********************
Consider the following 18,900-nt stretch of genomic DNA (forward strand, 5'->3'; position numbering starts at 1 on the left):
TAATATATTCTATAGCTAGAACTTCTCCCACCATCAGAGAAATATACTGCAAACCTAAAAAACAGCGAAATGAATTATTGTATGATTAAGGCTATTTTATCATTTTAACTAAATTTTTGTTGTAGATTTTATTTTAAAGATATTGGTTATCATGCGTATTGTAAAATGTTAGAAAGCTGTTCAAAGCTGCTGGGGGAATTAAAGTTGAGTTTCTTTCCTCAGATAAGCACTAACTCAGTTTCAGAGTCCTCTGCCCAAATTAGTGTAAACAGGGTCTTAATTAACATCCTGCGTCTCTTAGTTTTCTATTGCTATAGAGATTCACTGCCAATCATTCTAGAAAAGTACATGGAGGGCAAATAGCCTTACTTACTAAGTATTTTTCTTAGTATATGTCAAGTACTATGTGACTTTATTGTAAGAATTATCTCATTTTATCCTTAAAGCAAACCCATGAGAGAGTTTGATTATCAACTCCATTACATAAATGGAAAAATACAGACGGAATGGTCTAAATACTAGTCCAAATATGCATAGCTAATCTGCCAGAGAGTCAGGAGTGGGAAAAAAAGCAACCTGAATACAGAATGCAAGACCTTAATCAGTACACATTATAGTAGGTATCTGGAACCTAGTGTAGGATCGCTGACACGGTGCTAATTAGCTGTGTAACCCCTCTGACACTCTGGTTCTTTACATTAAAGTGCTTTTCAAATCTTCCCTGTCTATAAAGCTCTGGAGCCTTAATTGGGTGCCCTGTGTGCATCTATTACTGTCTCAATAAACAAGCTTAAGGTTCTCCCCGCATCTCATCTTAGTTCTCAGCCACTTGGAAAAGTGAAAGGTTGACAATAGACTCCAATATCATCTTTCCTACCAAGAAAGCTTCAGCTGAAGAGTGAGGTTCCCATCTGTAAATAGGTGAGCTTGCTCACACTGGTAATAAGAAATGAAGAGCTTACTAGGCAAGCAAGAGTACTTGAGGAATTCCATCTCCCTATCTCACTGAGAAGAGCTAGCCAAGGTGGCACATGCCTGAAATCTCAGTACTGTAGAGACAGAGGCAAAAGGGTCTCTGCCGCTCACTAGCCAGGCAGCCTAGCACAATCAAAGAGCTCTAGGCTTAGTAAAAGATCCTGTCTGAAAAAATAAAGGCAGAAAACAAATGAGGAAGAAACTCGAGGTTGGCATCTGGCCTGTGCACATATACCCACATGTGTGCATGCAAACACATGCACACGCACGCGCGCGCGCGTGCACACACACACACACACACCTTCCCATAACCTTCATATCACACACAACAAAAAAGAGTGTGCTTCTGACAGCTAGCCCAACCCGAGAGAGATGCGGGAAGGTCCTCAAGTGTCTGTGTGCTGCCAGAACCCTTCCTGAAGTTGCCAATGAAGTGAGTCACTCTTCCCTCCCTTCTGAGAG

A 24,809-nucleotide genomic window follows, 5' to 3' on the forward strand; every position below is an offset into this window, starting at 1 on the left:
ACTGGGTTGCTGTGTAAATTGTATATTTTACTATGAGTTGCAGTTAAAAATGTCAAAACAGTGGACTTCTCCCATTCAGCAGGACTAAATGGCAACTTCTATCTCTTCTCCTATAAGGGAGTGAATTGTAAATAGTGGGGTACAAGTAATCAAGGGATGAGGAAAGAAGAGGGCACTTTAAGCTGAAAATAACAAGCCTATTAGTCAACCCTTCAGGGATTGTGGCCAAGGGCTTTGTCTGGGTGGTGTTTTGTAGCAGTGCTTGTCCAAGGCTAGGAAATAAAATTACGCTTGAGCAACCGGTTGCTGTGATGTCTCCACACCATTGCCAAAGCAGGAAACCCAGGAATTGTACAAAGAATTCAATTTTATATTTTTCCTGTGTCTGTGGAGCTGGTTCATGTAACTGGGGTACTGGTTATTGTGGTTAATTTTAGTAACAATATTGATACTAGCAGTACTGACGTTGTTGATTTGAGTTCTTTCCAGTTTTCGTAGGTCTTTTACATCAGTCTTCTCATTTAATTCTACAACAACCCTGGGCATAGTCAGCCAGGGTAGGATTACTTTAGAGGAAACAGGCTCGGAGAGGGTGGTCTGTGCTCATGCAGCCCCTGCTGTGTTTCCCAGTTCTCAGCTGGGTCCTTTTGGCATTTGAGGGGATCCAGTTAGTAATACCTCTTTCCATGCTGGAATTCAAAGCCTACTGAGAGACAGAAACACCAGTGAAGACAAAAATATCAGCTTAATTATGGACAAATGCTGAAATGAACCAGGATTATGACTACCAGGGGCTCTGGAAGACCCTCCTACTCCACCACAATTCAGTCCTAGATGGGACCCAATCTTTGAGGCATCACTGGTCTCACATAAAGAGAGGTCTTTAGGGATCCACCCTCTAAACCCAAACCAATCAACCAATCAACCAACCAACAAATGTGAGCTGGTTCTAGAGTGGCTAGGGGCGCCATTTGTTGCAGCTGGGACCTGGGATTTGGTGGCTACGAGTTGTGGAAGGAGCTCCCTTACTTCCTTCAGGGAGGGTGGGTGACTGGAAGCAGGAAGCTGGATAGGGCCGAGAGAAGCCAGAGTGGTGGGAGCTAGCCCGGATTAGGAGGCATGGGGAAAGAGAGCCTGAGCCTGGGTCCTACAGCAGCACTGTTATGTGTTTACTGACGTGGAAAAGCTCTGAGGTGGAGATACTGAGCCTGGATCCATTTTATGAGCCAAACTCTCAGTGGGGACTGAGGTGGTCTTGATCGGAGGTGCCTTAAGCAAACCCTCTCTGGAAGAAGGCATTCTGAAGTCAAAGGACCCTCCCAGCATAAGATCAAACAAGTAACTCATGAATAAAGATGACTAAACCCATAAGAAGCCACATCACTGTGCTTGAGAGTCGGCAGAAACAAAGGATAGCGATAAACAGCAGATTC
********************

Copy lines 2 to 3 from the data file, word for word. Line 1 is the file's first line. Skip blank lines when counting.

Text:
TAATATATTCTATAGCTAGAACTTCTCCCACCATCAGAGAAATATACTGCAAACCTAAAAAACAGCGAAATGAATTATTGTATGATTAAGGCTATTTTATCATTTTAACTAAATTTTTGTTGTAGATTTTATTTTAAAGATATTGGTTATCATGCGTATTGTAAAATGTTAGAAAGCTGTTCAAAGCTGCTGGGGGAATTAAAGTTGAGTTTCTTTCCTCAGATAAGCACTAACTCAGTTTCAGAGTCCTCTGCCCAAATTAGTGTAAACAGGGTCTTAATTAACATCCTGCGTCTCTTAGTTTTCTATTGCTATAGAGATTCACTGCCAATCATTCTAGAAAAGTACATGGAGGGCAAATAGCCTTACTTACTAAGTATTTTTCTTAGTATATGTCAAGTACTATGTGACTTTATTGTAAGAATTATCTCATTTTATCCTTAAAGCAAACCCATGAGAGAGTTTGATTATCAACTCCATTACATAAATGGAAAAATACAGACGGAATGGTCTAAATACTAGTCCAAATATGCATAGCTAATCTGCCAGAGAGTCAGGAGTGGGAAAAAAAGCAACCTGAATACAGAATGCAAGACCTTAATCAGTACACATTATAGTAGGTATCTGGAACCTAGTGTAGGATCGCTGACACGGTGCTAATTAGCTGTGTAACCCCTCTGACACTCTGGTTCTTTACATTAAAGTGCTTTTCAAATCTTCCCTGTCTATAAAGCTCTGGAGCCTTAATTGGGTGCCCTGTGTGCATCTATTACTGTCTCAATAAACAAGCTTAAGGTTCTCCCCGCATCTCATCTTAGTTCTCAGCCACTTGGAAAAGTGAAAGGTTGACAATAGACTCCAATATCATCTTTCCTACCAAGAAAGCTTCAGCTGAAGAGTGAGGTTCCCATCTGTAAATAGGTGAGCTTGCTCACACTGGTAATAAGAAATGAAGAGCTTACTAGGCAAGCAAGAGTACTTGAGGAATTCCATCTCCCTATCTCACTGAGAAGAGCTAGCCAAGGTGGCACATGCCTGAAATCTCAGTACTGTAGAGACAGAGGCAAAAGGGTCTCTGCCGCTCACTAGCCAGGCAGCCTAGCACAATCAAAGAGCTCTAGGCTTAGTAAAAGATCCTGTCTGAAAAAATAAAGGCAGAAAACAAATGAGGAAGAAACTCGAGGTTGGCATCTGGCCTGTGCACATATACCCACATGTGTGCATGCAAACACATGCACACGCACGCGCGCGCGCGTGCACACACACACACACACACCTTCCCATAACCTTCATATCACACACAACAAAAAAGAGTGTGCTTCTGACAGCTAGCCCAACCCGAGAGAGATGCGGGAAGGTCCTCAAGTGTCTGTGTGCTGCCAGAACCCTTCCTGAAGTTGCCAATGAAGTGAGTCACTCTTCCCTCCCTTCTGAGAG

A 24,809-nucleotide genomic window follows, 5' to 3' on the forward strand; every position below is an offset into this window, starting at 1 on the left: